But what is less well defined and communicated to stakeholders, however, is what does a “lean” Space Force look like? This is achieved by first “empowering small teams and prizing measured risk-taking as opportunities to rapidly learn and adapt” explains the capstone doctrine. The White House remains unconvinced, however, that a Space National Guard would run in tandem with Space Force’s vision for streamlining procedures to promote space capabilities and reduce bureaucracy. To the contrary, the administration said, “Air National Guard and Air Force Reserve units with space missions have effectively performed their roles with no adverse effect on DoD’s space mission since the establishment of the Space Force.”

Are there additional concerns?

Yes, according to a report by the nonpartisan Congressional Budget Office, establishing a Space National Guard could cost almost $500 million annually, with estimated one-time costs ranging between $400 million to $900 million to “construct additional facilities (such as armories) and to equip the new units.” Additionally, some analysts suggest that a push for a separate Space National Guard is largely being driven by the National Guard Association and parochial interests of lawmakers who “are home to space operations”, such as Florida, Hawaii, and Colorado.

What is the value of a Space National Guard?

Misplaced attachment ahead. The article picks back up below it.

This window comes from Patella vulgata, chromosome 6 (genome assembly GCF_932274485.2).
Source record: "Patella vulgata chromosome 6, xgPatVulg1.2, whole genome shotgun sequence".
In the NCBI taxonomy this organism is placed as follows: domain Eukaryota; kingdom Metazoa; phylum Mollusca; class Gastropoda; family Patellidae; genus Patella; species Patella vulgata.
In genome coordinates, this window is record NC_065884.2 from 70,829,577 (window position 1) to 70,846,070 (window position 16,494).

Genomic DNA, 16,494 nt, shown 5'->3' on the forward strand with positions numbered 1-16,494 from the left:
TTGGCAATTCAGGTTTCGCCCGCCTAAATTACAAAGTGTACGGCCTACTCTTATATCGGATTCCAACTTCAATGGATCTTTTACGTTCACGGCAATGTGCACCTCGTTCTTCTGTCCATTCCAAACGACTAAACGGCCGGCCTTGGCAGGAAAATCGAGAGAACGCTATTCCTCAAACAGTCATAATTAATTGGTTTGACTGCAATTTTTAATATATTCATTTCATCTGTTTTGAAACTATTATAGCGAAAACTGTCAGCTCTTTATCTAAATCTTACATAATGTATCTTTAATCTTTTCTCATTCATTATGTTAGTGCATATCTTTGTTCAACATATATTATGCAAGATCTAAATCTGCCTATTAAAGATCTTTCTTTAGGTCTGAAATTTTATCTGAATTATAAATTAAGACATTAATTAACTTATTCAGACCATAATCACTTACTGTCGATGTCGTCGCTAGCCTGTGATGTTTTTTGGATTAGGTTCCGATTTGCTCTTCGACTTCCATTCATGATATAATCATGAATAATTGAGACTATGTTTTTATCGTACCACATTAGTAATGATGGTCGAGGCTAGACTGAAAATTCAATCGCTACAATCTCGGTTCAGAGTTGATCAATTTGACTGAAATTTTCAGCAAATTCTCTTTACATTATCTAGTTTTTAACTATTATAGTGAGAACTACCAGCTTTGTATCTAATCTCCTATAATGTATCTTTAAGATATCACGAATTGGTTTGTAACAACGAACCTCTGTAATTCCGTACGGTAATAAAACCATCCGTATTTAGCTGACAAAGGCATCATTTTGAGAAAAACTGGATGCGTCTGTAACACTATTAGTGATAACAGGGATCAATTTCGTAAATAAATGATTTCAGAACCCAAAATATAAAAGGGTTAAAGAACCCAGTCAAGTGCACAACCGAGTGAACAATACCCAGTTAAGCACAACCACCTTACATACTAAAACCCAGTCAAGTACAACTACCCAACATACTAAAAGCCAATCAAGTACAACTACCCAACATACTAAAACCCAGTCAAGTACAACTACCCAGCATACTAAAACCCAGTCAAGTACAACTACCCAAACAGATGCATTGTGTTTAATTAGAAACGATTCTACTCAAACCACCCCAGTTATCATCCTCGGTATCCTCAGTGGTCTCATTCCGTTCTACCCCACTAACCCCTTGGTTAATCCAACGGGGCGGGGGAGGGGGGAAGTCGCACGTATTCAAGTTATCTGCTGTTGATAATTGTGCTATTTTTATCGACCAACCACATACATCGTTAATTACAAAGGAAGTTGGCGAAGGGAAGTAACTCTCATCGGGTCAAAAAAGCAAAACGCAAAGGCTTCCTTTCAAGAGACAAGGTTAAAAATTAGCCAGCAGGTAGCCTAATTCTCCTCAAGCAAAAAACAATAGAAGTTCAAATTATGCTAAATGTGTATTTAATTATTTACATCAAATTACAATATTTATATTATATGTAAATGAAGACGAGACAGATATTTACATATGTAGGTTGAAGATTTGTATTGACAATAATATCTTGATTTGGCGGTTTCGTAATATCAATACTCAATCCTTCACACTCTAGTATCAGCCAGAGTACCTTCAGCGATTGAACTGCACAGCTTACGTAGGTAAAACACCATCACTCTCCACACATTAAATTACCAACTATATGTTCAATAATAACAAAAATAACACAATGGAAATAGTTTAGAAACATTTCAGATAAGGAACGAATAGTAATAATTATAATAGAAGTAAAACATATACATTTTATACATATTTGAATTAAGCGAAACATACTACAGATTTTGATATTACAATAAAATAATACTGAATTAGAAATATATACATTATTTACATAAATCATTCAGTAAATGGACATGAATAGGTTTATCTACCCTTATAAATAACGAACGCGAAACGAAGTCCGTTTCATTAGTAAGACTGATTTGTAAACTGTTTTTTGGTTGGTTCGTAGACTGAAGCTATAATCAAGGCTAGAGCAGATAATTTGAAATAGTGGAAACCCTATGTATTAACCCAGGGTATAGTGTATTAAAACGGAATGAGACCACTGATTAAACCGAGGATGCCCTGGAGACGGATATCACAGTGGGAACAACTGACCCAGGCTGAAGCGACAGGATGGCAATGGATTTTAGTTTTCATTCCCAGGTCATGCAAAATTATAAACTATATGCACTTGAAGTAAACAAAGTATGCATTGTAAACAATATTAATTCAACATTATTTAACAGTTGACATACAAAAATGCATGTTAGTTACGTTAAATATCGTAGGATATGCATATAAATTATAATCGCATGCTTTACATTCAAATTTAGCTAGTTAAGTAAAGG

Advocates for a Space National Guard aver that a new organization is “critical” for the United States to maintain its competitive edge in space. “If the National Guard is excluded from the Space Force, we will illogically be shrinking our competitive space rather than expanding it,” reasons Maj. Gen. James Eifert, Florida’s adjutant general. Last spring, Gen. Daniel Hokanson, chief of the National Guard Bureau, testified to the House Defense Appropriations Subcommittee that establishing a Space National Guard was amongst his “most pressing concerns.” As major spacefaring powers like Russia and China continue to assiduously develop and deploy, counterspace weapons “specifically designed to hold U.S. and allied space capabilities at risk,” the United States must enhance its space situational awareness and fortify space assets for communication, research and development, and military defense capabilities, reasons Army Gen. James Dickinson, commander of Space Command. It is therefore important to recognize that the United States’ space posture exists in a dynamic ecosystem.